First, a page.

A suggestion has been made elsewhere in these columns that “Vedanta differentiates between what is called ‘sharp’ intellect (tIkShNa buddhi) and ‘subtle’ intellect (sUkShma buddhi).”
Experienced Vedantins may differentiate ‘sharp intellect’ from ‘subtle intellect’ in trying to make a point in order to explain contextually some specific concept they would like to amplify on. But it is doubtful if Advaita Vedanta itself has anywhere highlighted the difference between ” ‘sharp’ intellect (tIkShNa buddhi) and ‘subtle’ intellect (sUkShma buddhi).” If we ask whether there is a vedAnta vAkya or shruti mantra to support a claim of difference between the two types of buddhi, the answer is perhaps a resounding “No.”
Vedanta does, of course, contrast ‘sUkshma‘ in relation to ‘sthUla‘ form of many entities (e.g. sharIra, buddhi, loka-s). Bhagavad-Gita too talks of a stratified order from gross to finer when referring to objects to sensory organs to mind to buddhi &c.
There is also an idea promoted in some quarters that ‘sharp’ intellect (tIkShNa buddhi) is useful more often in Science whereas ‘subtle’ intellect (sUkShma buddhi) is utilized in Vedantic study. The reason given is that “The former is the analytical mind characteristic of the scientist [whereas] the latter [i.e.] the ability to integrate rather than divide [is the requirement of Vedanta], to see the unity in diversity.”
Though on the face of it the idea seems appealing, there is a blatant conceptual mistake in it doubly committed. It is difficult to assert that the scientific method adopts exclusively a deductive and analytical reasoning or to claim that Vedanta is always inductive and synthetic in approach. In fact Science, more often and more easily, reaches the universal or common factor by its method — whether it is the oneness of DNA of a varied form of life or the basic oneness of all materials at atomic and subatomic levels.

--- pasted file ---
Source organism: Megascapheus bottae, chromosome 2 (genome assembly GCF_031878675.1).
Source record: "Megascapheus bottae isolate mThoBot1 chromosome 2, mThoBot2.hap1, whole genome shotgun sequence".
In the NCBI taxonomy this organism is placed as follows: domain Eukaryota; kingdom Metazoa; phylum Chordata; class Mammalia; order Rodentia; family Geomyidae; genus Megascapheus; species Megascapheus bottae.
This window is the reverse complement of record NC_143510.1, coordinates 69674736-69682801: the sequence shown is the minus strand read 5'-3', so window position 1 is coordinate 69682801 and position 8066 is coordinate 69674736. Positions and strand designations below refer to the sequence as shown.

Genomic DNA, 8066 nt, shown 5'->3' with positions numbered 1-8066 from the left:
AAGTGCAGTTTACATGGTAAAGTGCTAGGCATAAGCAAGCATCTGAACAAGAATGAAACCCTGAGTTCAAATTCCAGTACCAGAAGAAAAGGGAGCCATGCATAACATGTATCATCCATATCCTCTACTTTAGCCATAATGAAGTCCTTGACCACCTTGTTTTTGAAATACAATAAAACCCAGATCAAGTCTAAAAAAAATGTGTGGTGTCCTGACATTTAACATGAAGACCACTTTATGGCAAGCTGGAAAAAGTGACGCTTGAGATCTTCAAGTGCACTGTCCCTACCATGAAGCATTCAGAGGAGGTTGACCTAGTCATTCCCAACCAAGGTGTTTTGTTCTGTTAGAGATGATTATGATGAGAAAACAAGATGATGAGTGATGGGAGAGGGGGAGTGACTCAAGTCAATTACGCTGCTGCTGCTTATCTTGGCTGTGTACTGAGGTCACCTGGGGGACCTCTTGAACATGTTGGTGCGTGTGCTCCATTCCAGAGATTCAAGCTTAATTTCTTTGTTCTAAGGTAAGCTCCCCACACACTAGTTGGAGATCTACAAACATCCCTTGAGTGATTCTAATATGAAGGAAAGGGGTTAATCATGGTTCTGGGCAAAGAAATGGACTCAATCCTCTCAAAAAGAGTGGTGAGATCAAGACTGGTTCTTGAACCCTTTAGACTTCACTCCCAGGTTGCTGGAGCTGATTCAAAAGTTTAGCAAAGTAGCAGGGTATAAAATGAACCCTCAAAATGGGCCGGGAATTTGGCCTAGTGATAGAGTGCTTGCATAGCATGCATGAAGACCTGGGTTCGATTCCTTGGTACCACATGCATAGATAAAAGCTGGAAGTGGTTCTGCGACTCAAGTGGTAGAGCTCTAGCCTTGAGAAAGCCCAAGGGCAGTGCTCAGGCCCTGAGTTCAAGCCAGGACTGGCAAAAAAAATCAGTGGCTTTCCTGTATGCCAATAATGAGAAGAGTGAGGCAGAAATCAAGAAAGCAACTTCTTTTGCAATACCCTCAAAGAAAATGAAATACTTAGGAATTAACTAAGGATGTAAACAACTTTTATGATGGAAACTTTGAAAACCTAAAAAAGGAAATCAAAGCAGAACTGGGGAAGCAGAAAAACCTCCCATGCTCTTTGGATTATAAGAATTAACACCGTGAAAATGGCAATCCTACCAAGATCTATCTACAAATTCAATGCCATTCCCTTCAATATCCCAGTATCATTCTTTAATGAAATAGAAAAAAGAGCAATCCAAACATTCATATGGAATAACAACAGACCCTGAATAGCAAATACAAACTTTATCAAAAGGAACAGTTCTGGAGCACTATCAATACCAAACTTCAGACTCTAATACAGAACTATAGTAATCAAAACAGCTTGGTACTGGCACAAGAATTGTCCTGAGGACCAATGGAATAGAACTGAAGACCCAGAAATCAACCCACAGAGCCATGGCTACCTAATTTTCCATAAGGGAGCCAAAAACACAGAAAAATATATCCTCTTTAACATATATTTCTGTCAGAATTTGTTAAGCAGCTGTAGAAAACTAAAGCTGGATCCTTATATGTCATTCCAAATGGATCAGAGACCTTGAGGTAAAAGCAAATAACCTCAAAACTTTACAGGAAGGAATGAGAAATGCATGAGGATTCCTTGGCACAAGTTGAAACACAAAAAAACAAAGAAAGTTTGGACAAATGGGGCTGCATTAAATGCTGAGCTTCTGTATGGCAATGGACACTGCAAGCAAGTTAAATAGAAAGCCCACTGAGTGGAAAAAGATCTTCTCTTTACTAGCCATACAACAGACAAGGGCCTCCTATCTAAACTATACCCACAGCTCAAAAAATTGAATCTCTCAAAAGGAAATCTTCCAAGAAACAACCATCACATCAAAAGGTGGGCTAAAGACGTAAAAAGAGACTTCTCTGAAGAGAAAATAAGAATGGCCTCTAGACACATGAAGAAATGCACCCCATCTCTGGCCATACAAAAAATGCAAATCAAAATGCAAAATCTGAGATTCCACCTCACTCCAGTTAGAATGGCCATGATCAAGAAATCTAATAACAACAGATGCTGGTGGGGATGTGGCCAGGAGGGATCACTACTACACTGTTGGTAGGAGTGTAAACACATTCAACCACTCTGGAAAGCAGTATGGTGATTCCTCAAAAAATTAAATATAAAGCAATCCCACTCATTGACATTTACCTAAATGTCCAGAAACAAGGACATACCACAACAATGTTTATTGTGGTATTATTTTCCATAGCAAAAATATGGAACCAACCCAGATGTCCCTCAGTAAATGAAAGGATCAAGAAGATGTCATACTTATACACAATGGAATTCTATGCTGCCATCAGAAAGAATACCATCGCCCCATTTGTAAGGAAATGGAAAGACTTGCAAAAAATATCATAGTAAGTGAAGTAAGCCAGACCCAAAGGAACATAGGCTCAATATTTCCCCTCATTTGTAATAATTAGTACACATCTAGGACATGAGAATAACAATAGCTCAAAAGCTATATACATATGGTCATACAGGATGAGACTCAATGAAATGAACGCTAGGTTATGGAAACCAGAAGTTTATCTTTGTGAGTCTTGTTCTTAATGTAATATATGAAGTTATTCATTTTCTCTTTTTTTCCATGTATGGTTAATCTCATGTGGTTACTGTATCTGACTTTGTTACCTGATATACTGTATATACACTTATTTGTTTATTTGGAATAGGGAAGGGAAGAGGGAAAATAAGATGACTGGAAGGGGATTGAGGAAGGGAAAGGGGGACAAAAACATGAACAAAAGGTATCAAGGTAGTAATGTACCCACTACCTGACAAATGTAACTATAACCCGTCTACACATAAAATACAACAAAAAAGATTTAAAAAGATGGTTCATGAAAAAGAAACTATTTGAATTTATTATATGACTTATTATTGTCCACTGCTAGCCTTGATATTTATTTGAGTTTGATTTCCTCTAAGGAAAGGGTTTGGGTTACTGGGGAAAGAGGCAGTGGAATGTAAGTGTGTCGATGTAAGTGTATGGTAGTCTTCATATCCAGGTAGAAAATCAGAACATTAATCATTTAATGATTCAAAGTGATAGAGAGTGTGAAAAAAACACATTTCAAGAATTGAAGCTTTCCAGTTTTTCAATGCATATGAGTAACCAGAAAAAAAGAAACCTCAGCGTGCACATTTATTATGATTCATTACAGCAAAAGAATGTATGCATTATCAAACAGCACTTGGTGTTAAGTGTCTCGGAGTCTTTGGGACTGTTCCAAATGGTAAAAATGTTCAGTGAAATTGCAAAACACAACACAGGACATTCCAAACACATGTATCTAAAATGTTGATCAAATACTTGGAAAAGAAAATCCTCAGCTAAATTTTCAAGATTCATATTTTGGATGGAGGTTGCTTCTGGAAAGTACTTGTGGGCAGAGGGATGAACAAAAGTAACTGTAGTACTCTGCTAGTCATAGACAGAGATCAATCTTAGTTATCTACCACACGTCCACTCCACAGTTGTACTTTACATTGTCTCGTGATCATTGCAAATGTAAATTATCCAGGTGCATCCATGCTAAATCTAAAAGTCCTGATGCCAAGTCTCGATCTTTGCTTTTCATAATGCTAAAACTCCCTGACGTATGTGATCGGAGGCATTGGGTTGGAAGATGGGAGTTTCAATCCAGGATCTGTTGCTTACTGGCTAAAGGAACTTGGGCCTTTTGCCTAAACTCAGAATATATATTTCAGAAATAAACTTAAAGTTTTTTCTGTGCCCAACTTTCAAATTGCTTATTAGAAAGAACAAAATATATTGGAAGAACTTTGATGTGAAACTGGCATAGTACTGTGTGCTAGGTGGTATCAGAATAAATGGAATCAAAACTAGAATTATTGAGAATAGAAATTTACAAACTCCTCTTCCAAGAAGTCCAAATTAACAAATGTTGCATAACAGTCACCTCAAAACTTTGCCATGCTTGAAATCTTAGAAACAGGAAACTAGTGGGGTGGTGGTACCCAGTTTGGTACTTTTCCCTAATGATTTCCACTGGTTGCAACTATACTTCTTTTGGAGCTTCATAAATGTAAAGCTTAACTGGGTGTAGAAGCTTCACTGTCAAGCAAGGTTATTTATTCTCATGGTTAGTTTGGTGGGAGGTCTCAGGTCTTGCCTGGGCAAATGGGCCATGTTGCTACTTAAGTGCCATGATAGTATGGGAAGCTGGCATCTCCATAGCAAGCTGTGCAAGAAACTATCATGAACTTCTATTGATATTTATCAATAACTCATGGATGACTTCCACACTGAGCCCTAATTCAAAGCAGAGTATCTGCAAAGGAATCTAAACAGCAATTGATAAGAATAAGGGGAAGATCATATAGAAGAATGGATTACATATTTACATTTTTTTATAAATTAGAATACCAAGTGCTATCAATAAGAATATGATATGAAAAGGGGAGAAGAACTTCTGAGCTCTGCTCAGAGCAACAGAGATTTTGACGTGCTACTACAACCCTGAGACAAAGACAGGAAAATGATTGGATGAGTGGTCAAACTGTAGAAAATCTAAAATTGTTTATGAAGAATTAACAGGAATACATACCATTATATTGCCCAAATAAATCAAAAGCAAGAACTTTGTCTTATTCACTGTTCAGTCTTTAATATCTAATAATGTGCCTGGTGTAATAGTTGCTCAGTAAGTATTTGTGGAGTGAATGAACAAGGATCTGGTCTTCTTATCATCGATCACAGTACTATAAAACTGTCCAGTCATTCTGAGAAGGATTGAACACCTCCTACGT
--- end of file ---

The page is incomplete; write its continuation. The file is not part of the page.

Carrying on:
On the other hand, whether it is in explaining the process of the origination of pancha bhUta-s (five fundamental elements), panchakOsha prakriya or avastha traya analysis, Vednata too proceeds from gross to finer and finer levels using deductive logic. Characteristically in the Vedanta approach, the permeation or ‘spread’ of the substance increases as we move from coarse to fine textures, very much akin to what we find in scientific analysis.
Further, ‘shruti‘ also resorts to ‘breaking’ down the gross things into its components (reductionist approach like in Science) when explaining Quitnuplication (panchIkaraNa) or even when the mahAvAkya drives home the central theme of Vedanta. Let us recall, for example, how Aruni teaches the core message of Vedanta, ‘That thou art,’ to his son in the Chandogyopanishad.
After referring to the entirety of the tree and its parts etc. in the preceding mantras, Aruni (A) asks his son (S) to bring the fruit of the tree (leading from the whole to a part). The conversation then goes on like this in the mantra at VI-ii-1, Chandogya:
A: Break it.
S: It is broken, Sir.
A: What do you see?
S: Seeds, small particles, Revered Sir.
A: Break one of the seeds, my Son.
S: It is broken, Sir.
A: What do you see in it?
S: Nothing, Sir.
A: What you do not perceive is the subtle essence.
Thus it is by asking his son to gradually decompose the aggregate by ‘breaking and examining the reduced part’ that Aruni points to the imperceptible. Is this not a reductionist approach like any Scientist would do? Can we say it is an integration?
I shall postpone for the present citing example where scientific reasoning follows a totally integrative approach in arriving at stupendous and out of the ordinary conclusions.
I would like to conclude for now with my submission to you that both Science and Advaita Vedanta are similar in approach in their inquiry into the ultimate Truth and both equally follow analytic and integrative methodology as per the demand of the occasion. After all, maybe there is not much to choose between subtle vs. sharp intellect.